Don’t Let Your Aircraft Internal Engines Corrode!
One can only imagine what can happen when aircraft internal engines corrode. In short – disaster. Truth be told, we may not even have to imagine. Engine corrosion may have been a determining factor in any number of incidents involving aircraft crashes and malfunctions. Clearly, internal engine corrosion must be avoided at all costs. So how does the aerospace industry and other industries involving simpler, smaller aircraft prevent corrosion of their internal engines?
In addition to the use of thermal spray coatings, consider the following information and suggestions.
An Aircraft Owner’s Worst Enemy
Possibly not the absolute worst enemy of an aircraft owner, but right there near the top of the list, corrosion occurs frequently (but certainly not exclusively) in the airframe. This is a matter of discussion among any number of owners. To address this threat, numerous procedures and products have been developed.
When it comes to internal engine corrosion, however, slightly less has been done. The point at which an engine is eventually disassembled for overhaul may be the first opportunity for the awareness of existing corrosion! Due to corrosion damage, there is every possibility that an overhaul should have been done hundreds of hours ago – but who would know?
Who Is in Danger?
The danger of corrosion exists in every aircraft. However, there are those that are at higher risk for corrosion. Consider these four factors when deciding whether or not your particular engine is at a more substantial risk:
- Frequency of use
- When in use, how engines are operated
- Geographic location
- The age of the engine
To further break down engine corrosion factors, two categories can be created:
- Inactive engines – This can mean indefinite storage (90 days or more) or temporary storage (not flown for 30 to 90 days).
- Active engines – See next paragraph.
If an engine is run regularly, it is considered an active engine. Of course, the definition of “run regularly” varies. As a rough estimate, if the engine is run every 30 days or more, it is considered active. Again, this is an extremely general definition.
Whether active or inactive, when fresh out of the factory, even an engine that is brand-new is vulnerable to damage due to corrosion as it leaves the assembly plant. Manufacturers do what they can to address this vulnerability. As an example, to protect against corrosion, engines are retreated if, after they’ve left the factory, they are not run for six months.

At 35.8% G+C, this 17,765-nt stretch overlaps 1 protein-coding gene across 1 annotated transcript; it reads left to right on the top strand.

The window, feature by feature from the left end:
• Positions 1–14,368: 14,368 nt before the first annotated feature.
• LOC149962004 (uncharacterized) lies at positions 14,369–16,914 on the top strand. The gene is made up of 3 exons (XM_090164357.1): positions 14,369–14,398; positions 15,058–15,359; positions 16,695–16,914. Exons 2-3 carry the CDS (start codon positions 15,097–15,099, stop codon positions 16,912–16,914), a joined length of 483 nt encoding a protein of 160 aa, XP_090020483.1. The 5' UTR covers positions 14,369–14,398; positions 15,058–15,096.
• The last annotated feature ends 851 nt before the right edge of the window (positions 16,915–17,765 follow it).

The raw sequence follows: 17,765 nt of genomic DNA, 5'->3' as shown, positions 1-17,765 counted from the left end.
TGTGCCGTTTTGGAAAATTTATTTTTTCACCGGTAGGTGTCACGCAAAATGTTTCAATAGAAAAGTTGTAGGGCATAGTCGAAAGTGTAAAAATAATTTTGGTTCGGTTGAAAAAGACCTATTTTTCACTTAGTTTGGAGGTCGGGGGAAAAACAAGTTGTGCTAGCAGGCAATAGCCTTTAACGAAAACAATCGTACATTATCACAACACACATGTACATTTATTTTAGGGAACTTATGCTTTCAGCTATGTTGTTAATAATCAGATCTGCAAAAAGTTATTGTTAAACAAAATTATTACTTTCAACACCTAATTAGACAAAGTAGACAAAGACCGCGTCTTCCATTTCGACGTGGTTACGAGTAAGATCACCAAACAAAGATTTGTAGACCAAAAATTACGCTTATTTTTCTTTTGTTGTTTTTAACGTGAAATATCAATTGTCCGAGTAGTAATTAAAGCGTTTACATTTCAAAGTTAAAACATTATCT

Additional Preventive Measures
In addition to precautions taken by manufacturers, there are other things that owners can do to attempt corrosion prevention.
- At least once a week, fly your aircraft. Even if it’s only for an hour. Oddly enough, your engine will last longer the more you fly your plane! It’s an aviation irony.
- Something to keep in mind – In an examination by a commercial airline, little or no corrosion was shown in engines that ran 20 hours a month.
- If you’re going to store your engine for any period of time, make sure that you practice proper storage preparation (corrosion protection treatment).
- For more than 30 minutes, operate at a temperature of at least 180°F (oil moisture is purged this way).
- Every six months, or after every 25 hours of operation, change the oil (always use the correct oil). Every 60 days, test your oil for fuel products, metals, and water. This recommendation comes from the oil companies. Maintenance people have recommendations that differ slightly.
- Engine pre-heaters – avoid “sump only” types.
Count on A & A Coatings To Help Reduce Corrosion
Can you eliminate the possibility of corrosion? That’s highly unlikely. But you can reduce the likelihood of it.
At A&A Coatings, we are experts at preventing and reducing corrosion and other types of wear and tear. We can also repair and rebuild parts with our thermal spray applications. Contact one of our experts today to find out how we can best reduce or prevent corrosion for your parts, components, engines, machinery, and more.